Tesla: Analysts Whiff Again
- Q4 deliveries beat unrealistically low estimates.
- Revenue estimates will rise until Q4 report.
- Berlin and Austin should open up soon.
On Sunday, we received the Q4 2021 production and delivery report from electric vehicle maker Tesla (NASDAQ:TSLA). The company was expected to finish the year strong, primarily thanks to the Shanghai factory ramp. Tesla did just that, coming in with its best quarter ever, while also proving that wall street analyst estimates may not be worth watching anymore.
As a reminder, Tesla produced almost 238,000 vehicles in Q3 2021 and delivered more than 241,000. Q4 is usually a better quarter seasonally, and it helps that some demand can be pulled forward thanks to tax breaks in certain countries ending or reducing when the new year starts. In the graphic below, you can see the quarterly records that Tesla achieved.
(Source: Tesla Q4 2021 release, seen here)
It was certainly not a surprise that Tesla beat analyst estimates, considering how low they really were. As a reminder, the Shanghai factory averaged a little over 56,000 sales a month in October and November. Even if you assumed no step up in December, another month at that rate would put that factory at production of nearly 170,000 units for Q4, and Fremont has reportedly been over 108,000 units a quarter recently with an installed annual capacity of 150,000 units per quarter. Thus, when I saw the below Tesla IR compiled estimates figure released last week calling for less than 266,000 deliveries, I knew a large beat was coming.
(Source: Gary Black Twitter, seen here)
As a reminder, I was calling for more than 294,000 deliveries in Q4, and I was about $1.2 billion above the average street revenue estimate prior to the Q4 figures being released. Going into the delivery report, there was even one analyst expecting Q4 revenues to be more than $350 million below what Tesla reported in Q3. Thus, we are likely to see the average revenue estimate rise quite a bit in the next few weeks, although I still think the street will leave enough room for Tesla to beat yet again. Currently, I'm calling for a little more than $17 billion in total Q4 revenue, while the street isn't much over $15 billion at this point. My estimates may change slightly depending on the geographic sales mix and potential vehicle variant mix we get data on over the next couple of weeks.
Late last week, we also got some interesting news out of China. The company raised the price of its base Model 3 and Model Y vehicles by 10,000 Yuan, or about $1,575. While that doesn't seem like much, the new price on the Model Y makes it no longer eligible for subsidies as it is now over the 300,000 price limit. Thus, the effective starting price of the base Model Y for 2022 has gone from 280,752 (the previous estimated 2022 price post-subsidy as the subsidy hadn't been finalized yet) to 301,840 Yuan. That's an increase of about 7.5%, or more than $3,300.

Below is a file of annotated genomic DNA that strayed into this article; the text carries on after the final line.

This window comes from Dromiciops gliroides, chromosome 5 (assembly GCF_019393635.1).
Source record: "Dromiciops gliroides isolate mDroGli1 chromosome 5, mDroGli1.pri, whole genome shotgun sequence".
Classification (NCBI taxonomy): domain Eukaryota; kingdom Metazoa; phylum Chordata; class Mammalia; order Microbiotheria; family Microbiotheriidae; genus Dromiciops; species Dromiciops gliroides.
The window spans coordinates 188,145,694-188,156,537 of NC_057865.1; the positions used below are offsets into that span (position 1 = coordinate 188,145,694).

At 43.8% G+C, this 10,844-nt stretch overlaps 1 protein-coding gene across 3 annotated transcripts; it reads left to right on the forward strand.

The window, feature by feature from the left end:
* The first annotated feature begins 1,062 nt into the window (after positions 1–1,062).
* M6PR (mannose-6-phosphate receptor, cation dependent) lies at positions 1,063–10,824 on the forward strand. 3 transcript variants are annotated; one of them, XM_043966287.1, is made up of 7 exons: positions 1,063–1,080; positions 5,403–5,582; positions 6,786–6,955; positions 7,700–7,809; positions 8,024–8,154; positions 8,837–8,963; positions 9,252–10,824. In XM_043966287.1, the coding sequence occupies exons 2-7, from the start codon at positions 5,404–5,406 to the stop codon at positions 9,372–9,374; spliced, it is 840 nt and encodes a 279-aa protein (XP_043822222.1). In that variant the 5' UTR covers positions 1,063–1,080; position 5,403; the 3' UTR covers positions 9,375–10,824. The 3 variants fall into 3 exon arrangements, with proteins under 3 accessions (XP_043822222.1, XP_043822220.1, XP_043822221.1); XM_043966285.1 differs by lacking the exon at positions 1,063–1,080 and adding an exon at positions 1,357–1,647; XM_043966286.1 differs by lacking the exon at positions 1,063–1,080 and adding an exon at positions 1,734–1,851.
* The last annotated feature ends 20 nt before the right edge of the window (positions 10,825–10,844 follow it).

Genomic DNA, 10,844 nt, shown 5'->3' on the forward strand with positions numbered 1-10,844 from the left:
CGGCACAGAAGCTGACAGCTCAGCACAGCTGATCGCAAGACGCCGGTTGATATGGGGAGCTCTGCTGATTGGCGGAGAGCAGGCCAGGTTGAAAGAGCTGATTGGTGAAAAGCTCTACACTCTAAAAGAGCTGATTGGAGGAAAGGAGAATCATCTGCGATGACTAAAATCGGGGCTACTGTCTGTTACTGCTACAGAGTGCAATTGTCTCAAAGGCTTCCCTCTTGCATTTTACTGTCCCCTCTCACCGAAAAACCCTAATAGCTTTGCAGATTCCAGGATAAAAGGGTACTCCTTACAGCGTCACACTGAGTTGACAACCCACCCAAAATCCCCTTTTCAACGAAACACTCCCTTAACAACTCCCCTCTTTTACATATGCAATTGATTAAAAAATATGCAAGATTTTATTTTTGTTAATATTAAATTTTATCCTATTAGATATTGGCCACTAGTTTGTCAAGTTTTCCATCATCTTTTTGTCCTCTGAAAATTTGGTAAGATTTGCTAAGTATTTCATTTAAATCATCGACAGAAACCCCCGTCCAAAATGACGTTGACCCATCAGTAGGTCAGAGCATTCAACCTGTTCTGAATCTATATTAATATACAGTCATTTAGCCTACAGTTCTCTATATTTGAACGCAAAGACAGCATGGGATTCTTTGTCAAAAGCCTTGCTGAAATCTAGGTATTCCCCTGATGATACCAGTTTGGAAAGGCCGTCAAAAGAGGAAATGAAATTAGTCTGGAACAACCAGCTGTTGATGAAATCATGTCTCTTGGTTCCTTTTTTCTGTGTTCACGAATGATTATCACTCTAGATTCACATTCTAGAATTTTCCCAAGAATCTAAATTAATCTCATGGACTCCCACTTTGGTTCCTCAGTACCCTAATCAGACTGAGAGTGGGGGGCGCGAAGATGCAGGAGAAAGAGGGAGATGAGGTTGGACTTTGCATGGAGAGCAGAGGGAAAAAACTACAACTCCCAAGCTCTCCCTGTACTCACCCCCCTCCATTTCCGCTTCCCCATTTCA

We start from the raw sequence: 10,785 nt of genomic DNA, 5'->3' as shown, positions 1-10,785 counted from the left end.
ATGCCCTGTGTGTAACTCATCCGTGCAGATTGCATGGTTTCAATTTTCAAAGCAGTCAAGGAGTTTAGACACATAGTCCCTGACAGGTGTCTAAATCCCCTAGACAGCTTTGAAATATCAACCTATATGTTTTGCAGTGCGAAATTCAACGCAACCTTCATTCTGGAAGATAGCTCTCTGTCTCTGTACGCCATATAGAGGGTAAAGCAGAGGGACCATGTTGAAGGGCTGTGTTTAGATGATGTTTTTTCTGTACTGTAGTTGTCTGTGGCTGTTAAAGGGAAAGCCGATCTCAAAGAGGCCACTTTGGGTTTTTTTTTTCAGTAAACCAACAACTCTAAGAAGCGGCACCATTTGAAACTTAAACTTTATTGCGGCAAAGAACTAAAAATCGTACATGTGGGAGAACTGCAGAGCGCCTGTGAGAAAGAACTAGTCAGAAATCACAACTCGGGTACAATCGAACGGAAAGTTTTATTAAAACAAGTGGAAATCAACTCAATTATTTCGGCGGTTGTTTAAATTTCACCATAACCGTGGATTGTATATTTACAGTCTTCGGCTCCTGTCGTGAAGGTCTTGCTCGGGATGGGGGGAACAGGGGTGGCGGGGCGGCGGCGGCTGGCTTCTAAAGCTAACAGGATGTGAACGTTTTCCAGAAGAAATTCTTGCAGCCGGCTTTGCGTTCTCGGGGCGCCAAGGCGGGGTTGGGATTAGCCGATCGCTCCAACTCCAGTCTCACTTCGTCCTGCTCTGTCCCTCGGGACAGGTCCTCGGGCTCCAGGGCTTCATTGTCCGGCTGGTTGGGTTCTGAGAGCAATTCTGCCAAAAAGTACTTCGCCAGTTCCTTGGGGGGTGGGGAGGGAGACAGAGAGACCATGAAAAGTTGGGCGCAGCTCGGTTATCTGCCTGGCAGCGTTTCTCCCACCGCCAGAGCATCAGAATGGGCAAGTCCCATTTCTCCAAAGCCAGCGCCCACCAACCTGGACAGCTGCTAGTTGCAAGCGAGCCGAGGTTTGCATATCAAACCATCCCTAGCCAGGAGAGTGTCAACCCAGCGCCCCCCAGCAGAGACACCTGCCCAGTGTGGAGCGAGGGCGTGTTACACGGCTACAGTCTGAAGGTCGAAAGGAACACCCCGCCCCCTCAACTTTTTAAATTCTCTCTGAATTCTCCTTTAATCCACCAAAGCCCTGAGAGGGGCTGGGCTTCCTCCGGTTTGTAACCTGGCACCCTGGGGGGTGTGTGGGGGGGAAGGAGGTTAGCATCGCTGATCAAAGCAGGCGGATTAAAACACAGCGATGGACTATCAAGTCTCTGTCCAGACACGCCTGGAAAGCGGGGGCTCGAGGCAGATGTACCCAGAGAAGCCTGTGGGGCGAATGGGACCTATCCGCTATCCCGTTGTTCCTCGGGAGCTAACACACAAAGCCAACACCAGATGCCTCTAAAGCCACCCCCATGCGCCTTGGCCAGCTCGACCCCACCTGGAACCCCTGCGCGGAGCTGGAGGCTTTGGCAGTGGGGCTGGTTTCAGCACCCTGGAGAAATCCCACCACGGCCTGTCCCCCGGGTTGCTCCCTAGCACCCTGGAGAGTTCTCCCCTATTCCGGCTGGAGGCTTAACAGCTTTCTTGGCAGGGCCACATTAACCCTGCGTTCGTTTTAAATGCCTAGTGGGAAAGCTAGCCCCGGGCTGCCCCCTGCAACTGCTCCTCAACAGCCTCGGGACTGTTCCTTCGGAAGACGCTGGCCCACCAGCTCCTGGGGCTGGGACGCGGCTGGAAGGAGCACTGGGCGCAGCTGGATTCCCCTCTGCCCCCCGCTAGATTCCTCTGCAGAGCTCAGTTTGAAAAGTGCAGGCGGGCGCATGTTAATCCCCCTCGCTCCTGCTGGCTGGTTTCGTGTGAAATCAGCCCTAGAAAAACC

Don't forget that under the previous price, a consumer could still order a different color vehicle exterior or interior and still be under the subsidy limit, so the number of add-ons Tesla sells might also decrease. China is also planning to completely eliminate EV incentives in 2023, which would make the base Model 3 even more expensive without any other price movement. There will be some bears out there that argue that Tesla pulled forward a little demand into 2021 thanks to the potential subsidy reduction, so it will be interesting to watch China sales in the coming months.
Looking forward to this year, it's obviously that street analysts continue to be well off the mark. Annualizing the Q4 2021 result would put us over 1.23 million vehicles, with no additional progress from Shanghai and zero contributions from the two new factories. As the above graphic showed, the street wasn't even at 1.265 million vehicles from current models, and Tesla's 50% long term growth rate goal would mean a little over 1.4 million deliveries for this year. Investors are currently waiting for news on factory openings in Berlin and Austin, along with a product roadmap update at the Q4 report.
As of Sunday, the average street price target was $893. With Tesla beating handily, that number is sure to go up, but let's focus on this year. If you think the company will beat the above analyst delivery forecast by say 10%-15%, adding that amount to the current average price target gives you a price range of $983 to $1,027. Tesla shares closed $30 above the top end of that on Friday, but you're likely to see a pop on Monday.
In the end, Tesla announced a very strong Q4, topping 300,000 quarterly deliveries for the first time. A large beat was extremely likely because the street was so ridiculously low, putting into question whether we should even bother with analyst estimates moving forward. The Shanghai factory has clearly ramped production quite well, and Tesla has two new facilities opening in the coming months. The growth story is certainly intact here, with the ongoing question for investors remaining what is the stock itself actually worth in the long run. For now, the Q4 production and delivery report gives more ammunition to the bull camp.
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